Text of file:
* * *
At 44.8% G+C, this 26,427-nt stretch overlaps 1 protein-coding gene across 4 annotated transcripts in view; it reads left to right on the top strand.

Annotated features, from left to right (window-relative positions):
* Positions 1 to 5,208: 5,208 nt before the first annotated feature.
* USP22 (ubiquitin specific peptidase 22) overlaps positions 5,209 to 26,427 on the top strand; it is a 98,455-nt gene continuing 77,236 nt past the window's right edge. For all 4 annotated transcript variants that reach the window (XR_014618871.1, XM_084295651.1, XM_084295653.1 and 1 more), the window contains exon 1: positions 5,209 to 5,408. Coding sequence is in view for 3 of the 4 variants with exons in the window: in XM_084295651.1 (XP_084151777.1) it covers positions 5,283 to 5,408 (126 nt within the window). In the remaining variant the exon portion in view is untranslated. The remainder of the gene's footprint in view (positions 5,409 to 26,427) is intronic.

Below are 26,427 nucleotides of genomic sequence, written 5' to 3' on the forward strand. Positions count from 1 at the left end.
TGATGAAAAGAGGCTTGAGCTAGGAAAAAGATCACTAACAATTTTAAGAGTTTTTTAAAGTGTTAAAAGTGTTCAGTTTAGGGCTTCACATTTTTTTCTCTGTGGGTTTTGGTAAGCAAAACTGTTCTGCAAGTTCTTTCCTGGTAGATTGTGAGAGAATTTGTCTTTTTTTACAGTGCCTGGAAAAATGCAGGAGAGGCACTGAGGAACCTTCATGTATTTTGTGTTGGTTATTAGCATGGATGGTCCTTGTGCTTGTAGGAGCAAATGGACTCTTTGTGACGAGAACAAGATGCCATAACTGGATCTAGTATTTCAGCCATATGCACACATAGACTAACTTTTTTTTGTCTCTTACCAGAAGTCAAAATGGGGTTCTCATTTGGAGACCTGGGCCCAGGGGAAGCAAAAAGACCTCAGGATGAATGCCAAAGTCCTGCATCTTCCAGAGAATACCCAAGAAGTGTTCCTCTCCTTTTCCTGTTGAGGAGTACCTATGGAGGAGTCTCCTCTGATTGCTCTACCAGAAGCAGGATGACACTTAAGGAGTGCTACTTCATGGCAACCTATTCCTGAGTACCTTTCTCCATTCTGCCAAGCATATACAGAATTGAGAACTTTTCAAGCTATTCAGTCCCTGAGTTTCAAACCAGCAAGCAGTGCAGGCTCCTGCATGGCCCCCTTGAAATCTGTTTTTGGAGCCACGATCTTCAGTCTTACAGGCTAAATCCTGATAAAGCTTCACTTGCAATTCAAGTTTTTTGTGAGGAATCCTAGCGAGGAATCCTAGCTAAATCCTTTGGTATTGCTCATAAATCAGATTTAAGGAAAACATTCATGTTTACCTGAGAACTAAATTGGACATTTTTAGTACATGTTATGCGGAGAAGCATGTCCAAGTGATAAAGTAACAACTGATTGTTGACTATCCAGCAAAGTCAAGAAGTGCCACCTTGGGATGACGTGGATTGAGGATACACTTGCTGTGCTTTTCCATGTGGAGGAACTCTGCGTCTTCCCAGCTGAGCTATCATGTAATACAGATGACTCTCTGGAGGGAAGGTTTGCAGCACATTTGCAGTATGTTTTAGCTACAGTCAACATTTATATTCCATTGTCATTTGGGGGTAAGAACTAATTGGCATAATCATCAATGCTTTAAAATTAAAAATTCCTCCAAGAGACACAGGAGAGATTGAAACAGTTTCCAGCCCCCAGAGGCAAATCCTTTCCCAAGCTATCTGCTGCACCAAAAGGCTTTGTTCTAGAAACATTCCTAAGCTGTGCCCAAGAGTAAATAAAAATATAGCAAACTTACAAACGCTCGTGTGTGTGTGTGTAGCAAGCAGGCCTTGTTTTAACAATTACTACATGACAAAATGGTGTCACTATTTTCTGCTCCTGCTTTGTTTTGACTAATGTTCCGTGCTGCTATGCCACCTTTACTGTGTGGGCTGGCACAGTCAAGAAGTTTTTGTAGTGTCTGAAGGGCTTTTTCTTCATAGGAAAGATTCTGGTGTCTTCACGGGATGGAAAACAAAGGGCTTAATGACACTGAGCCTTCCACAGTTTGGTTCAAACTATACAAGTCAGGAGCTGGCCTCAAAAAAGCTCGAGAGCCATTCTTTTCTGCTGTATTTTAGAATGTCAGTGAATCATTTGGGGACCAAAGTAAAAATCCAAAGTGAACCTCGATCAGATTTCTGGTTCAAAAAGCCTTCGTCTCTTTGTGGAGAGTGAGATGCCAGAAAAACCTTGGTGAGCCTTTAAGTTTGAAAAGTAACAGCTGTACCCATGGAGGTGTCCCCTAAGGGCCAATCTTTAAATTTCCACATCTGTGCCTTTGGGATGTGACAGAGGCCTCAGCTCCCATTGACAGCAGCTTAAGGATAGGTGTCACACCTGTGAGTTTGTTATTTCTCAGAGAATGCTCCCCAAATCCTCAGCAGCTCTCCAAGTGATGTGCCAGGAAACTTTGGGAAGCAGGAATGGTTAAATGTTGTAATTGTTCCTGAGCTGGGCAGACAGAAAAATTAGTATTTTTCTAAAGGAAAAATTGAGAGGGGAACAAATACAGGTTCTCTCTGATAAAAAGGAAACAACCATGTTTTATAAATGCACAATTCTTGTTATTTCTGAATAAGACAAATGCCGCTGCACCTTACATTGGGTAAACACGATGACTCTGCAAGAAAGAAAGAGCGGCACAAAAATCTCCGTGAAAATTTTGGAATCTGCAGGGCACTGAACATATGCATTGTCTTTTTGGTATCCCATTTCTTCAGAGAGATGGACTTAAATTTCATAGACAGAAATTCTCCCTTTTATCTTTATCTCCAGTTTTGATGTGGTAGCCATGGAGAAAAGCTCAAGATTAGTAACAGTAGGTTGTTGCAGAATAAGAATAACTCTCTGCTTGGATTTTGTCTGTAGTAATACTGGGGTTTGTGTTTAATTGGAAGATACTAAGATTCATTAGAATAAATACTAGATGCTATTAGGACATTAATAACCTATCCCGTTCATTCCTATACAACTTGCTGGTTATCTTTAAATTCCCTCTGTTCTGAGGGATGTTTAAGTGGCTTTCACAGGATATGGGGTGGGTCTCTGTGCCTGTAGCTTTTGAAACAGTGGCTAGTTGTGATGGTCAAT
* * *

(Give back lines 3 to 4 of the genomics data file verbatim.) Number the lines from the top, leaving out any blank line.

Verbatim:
* Positions 1 to 5,208: 5,208 nt before the first annotated feature.
* USP22 (ubiquitin specific peptidase 22) overlaps positions 5,209 to 26,427 on the top strand; it is a 98,455-nt gene continuing 77,236 nt past the window's right edge. For all 4 annotated transcript variants that reach the window (XR_014618871.1, XM_084295651.1, XM_084295653.1 and 1 more), the window contains exon 1: positions 5,209 to 5,408. Coding sequence is in view for 3 of the 4 variants with exons in the window: in XM_084295651.1 (XP_084151777.1) it covers positions 5,283 to 5,408 (126 nt within the window). In the remaining variant the exon portion in view is untranslated. The remainder of the gene's footprint in view (positions 5,409 to 26,427) is intronic.